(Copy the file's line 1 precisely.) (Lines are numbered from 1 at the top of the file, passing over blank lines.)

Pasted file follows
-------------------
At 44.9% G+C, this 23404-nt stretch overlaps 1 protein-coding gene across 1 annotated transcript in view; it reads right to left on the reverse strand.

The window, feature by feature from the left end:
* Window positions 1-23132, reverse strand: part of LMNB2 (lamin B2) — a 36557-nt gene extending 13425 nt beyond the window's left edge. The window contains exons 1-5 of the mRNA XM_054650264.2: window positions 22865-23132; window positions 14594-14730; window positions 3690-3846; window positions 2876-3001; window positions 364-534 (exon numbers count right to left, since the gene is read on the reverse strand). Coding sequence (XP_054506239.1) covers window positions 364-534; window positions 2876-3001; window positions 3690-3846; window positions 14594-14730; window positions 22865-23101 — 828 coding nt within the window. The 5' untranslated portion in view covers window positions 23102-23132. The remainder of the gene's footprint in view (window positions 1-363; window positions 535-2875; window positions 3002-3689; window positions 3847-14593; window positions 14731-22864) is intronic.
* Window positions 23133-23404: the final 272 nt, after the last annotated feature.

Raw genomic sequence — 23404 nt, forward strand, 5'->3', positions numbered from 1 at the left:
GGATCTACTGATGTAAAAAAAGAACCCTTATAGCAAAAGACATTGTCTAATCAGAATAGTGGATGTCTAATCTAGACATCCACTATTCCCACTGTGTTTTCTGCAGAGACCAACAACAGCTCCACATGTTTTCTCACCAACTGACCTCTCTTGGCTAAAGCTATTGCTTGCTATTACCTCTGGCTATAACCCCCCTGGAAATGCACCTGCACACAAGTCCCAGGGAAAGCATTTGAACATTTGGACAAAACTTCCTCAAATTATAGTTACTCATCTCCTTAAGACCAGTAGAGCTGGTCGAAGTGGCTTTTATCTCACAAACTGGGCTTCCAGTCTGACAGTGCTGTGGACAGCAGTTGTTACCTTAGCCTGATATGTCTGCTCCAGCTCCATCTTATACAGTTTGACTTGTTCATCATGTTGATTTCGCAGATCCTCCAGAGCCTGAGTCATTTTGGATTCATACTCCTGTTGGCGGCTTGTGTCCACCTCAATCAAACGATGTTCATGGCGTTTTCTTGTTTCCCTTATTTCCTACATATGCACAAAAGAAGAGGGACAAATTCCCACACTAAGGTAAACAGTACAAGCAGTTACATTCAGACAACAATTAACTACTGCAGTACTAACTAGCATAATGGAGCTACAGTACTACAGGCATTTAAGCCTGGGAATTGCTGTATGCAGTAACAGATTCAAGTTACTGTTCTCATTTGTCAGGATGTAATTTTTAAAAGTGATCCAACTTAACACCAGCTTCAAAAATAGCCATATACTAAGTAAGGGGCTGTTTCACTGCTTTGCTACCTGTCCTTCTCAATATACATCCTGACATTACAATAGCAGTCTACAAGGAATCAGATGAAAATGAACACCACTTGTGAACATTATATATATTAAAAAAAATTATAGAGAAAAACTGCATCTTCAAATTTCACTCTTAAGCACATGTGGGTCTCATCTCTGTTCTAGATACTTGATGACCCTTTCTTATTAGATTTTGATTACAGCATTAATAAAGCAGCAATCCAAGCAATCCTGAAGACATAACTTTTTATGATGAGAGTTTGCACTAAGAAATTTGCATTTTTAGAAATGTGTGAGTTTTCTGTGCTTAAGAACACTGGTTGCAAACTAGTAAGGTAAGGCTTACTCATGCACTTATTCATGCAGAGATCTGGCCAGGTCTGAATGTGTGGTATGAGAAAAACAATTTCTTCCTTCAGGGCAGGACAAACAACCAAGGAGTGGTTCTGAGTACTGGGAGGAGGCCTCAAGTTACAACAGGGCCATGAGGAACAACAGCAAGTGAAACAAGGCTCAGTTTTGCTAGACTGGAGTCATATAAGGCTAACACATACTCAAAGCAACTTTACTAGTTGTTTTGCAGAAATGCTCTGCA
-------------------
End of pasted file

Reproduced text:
At 44.9% G+C, this 23404-nt stretch overlaps 1 protein-coding gene across 1 annotated transcript in view; it reads right to left on the reverse strand.